Health authority puts falls research into practice

As the world’s population ages, the impact from a million simple stumbles or broken bones will become substantial, and has forced falls prevention to become a public health priority. One-third of people aged 65 years and older will fall once or more in a year, and the impact can be significant.

Falls and fractures can impact long-term health, lifestyle, families, as well as health services. Researchers at The George note that falls can result in injuries, a loss of confidence and a reduction in physical activity and community participation. In addition, falls are associated with a threefold risk of admission into aged care.

A recent systematic review update conducted by The George Institute and Universities of New South Wales and Sydney, identified the common themes and features of how best to prevent falls. They found that fundamental to avoiding falls is exercise.

According to lead researcher Associate Professor Cathie Sherrington, “A well designed exercise program can prevent falls in older people. But importantly we found that when the program included challenging balance, the prevention effects were bigger. This should include a moderate or high challenge to balance and be undertaken for at least two hours per week on an ongoing basis.”

The outcomes of the review formed eight recommendations for best practice falls prevention programs. They include:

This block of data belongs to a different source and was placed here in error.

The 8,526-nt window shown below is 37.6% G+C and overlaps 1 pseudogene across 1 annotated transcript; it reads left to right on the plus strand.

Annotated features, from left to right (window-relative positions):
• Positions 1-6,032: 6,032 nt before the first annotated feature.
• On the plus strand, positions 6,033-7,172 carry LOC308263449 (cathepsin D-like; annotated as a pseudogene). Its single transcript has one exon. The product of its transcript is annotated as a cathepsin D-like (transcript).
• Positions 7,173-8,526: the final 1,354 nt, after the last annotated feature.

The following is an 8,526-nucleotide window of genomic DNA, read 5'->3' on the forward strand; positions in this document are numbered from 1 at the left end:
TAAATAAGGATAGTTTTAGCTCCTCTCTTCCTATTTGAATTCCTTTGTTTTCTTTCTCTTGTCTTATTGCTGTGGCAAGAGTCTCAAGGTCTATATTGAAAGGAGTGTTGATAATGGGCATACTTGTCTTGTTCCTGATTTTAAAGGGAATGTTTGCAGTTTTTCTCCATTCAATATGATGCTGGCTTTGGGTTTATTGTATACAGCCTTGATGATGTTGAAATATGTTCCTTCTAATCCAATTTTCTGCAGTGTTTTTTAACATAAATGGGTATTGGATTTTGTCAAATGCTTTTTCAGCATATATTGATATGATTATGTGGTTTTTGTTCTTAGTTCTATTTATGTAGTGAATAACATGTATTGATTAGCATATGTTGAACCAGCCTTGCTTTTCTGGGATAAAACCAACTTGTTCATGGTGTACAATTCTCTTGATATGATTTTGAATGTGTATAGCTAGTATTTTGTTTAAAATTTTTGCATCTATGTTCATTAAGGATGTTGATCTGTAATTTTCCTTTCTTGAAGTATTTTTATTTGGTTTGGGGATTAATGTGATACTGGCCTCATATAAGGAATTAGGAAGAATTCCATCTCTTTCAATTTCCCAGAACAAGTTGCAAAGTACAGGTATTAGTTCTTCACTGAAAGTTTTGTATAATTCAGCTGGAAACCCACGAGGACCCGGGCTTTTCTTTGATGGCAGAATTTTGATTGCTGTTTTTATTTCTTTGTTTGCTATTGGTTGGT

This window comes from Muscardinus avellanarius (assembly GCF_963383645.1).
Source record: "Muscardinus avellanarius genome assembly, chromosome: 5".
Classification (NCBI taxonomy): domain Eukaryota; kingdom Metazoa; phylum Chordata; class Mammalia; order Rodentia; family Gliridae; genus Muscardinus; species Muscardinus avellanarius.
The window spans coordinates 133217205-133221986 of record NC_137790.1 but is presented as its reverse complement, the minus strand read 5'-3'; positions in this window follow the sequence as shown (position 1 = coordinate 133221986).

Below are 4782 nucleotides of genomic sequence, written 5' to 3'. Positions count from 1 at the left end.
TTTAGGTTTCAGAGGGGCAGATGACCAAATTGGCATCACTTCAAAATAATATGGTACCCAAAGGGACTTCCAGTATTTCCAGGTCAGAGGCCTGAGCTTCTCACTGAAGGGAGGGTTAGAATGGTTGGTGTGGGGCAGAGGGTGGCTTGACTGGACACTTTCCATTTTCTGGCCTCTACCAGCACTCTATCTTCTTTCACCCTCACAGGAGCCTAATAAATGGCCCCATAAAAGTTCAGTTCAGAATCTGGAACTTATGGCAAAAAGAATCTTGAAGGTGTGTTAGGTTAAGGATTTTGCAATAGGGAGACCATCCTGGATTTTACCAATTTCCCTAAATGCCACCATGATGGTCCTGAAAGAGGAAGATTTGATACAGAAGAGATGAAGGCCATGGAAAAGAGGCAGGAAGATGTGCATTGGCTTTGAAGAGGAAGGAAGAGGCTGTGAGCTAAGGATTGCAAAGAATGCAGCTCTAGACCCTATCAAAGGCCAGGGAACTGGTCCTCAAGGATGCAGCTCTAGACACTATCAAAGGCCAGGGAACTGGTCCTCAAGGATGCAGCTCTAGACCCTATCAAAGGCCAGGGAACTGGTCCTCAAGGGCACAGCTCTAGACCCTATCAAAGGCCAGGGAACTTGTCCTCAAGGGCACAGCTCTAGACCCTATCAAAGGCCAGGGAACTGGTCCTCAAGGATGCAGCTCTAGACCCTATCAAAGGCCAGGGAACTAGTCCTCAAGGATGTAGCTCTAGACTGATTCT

• Exercise must provide a moderate or high challenge to balance
  • Exercise must be of a sufficient dose to have an effect
  • Ongoing exercise is necessary
  • Falls prevention exercise should be targeted at the general community as well as those at high risk for falls
  • Falls prevention exercise may be undertaken in a group or home-based setting
  • Walking training may be included in addition to balance training but high risk individuals should not be prescribed brisk walking programs
  • Strength training may be included in addition to balance training
  • Exercise providers should make referrals for other risk factors to be addressed

Researchers are now assisting NSW Health with the implementation of these recommendations. This includes promoting exercise opportunities in the community through the Active and Healthy website, which enables health professionals and consumers to search for exercise programs in their local area.

Researchers also host regular workshops for health and fitness professionals on how to safely deliver appropriate exercise for older people and provide education sessions on exercise directly to groups of older people.